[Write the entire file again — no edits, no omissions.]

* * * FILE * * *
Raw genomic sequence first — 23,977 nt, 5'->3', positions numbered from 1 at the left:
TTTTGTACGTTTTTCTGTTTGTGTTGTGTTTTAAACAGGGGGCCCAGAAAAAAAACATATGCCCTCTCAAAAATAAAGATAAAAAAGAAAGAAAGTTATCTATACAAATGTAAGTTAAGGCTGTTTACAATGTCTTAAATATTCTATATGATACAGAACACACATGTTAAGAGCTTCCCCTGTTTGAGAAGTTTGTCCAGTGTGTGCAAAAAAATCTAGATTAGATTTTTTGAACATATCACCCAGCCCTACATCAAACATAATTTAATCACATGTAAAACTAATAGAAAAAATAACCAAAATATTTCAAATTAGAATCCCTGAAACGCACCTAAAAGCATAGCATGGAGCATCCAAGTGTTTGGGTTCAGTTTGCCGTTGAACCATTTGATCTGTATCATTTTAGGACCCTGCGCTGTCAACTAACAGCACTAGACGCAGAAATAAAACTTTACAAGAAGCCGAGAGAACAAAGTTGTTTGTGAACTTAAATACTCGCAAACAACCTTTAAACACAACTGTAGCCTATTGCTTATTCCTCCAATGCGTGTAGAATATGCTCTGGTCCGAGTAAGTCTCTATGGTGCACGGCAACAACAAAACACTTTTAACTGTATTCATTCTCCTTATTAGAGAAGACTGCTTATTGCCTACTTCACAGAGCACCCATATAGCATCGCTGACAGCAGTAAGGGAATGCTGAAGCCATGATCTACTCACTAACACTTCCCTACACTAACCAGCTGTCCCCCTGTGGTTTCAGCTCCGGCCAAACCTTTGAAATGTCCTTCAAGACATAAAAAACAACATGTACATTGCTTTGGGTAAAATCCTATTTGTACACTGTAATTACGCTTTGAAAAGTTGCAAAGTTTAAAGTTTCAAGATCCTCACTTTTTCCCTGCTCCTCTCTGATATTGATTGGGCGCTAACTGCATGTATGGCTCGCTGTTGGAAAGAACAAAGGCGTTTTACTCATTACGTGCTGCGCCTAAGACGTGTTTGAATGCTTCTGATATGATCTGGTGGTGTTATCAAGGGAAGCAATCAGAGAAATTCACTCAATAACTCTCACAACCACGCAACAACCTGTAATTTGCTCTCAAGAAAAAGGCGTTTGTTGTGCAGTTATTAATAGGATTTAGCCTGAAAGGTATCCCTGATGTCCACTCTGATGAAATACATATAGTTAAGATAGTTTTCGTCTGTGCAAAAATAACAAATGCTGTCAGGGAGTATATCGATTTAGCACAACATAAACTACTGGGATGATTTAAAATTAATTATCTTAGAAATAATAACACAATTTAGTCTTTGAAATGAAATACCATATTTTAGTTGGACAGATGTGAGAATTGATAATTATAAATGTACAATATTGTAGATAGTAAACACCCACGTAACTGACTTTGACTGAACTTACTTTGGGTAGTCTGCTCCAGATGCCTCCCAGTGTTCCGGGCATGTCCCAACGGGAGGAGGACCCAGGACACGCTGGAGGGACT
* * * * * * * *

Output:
Raw genomic sequence first — 23,977 nt, 5'->3', positions numbered from 1 at the left:
TTTTGTACGTTTTTCTGTTTGTGTTGTGTTTTAAACAGGGGGCCCAGAAAAAAAACATATGCCCTCTCAAAAATAAAGATAAAAAAGAAAGAAAGTTATCTATACAAATGTAAGTTAAGGCTGTTTACAATGTCTTAAATATTCTATATGATACAGAACACACATGTTAAGAGCTTCCCCTGTTTGAGAAGTTTGTCCAGTGTGTGCAAAAAAATCTAGATTAGATTTTTTGAACATATCACCCAGCCCTACATCAAACATAATTTAATCACATGTAAAACTAATAGAAAAAATAACCAAAATATTTCAAATTAGAATCCCTGAAACGCACCTAAAAGCATAGCATGGAGCATCCAAGTGTTTGGGTTCAGTTTGCCGTTGAACCATTTGATCTGTATCATTTTAGGACCCTGCGCTGTCAACTAACAGCACTAGACGCAGAAATAAAACTTTACAAGAAGCCGAGAGAACAAAGTTGTTTGTGAACTTAAATACTCGCAAACAACCTTTAAACACAACTGTAGCCTATTGCTTATTCCTCCAATGCGTGTAGAATATGCTCTGGTCCGAGTAAGTCTCTATGGTGCACGGCAACAACAAAACACTTTTAACTGTATTCATTCTCCTTATTAGAGAAGACTGCTTATTGCCTACTTCACAGAGCACCCATATAGCATCGCTGACAGCAGTAAGGGAATGCTGAAGCCATGATCTACTCACTAACACTTCCCTACACTAACCAGCTGTCCCCCTGTGGTTTCAGCTCCGGCCAAACCTTTGAAATGTCCTTCAAGACATAAAAAACAACATGTACATTGCTTTGGGTAAAATCCTATTTGTACACTGTAATTACGCTTTGAAAAGTTGCAAAGTTTAAAGTTTCAAGATCCTCACTTTTTCCCTGCTCCTCTCTGATATTGATTGGGCGCTAACTGCATGTATGGCTCGCTGTTGGAAAGAACAAAGGCGTTTTACTCATTACGTGCTGCGCCTAAGACGTGTTTGAATGCTTCTGATATGATCTGGTGGTGTTATCAAGGGAAGCAATCAGAGAAATTCACTCAATAACTCTCACAACCACGCAACAACCTGTAATTTGCTCTCAAGAAAAAGGCGTTTGTTGTGCAGTTATTAATAGGATTTAGCCTGAAAGGTATCCCTGATGTCCACTCTGATGAAATACATATAGTTAAGATAGTTTTCGTCTGTGCAAAAATAACAAATGCTGTCAGGGAGTATATCGATTTAGCACAACATAAACTACTGGGATGATTTAAAATTAATTATCTTAGAAATAATAACACAATTTAGTCTTTGAAATGAAATACCATATTTTAGTTGGACAGATGTGAGAATTGATAATTATAAATGTACAATATTGTAGATAGTAAACACCCACGTAACTGACTTTGACTGAACTTACTTTGGGTAGTCTGCTCCAGATGCCTCCCAGTGTTCCGGGCATGTCCCAACGGGAGGAGGACCCAGGACACGCTGGAGGGACT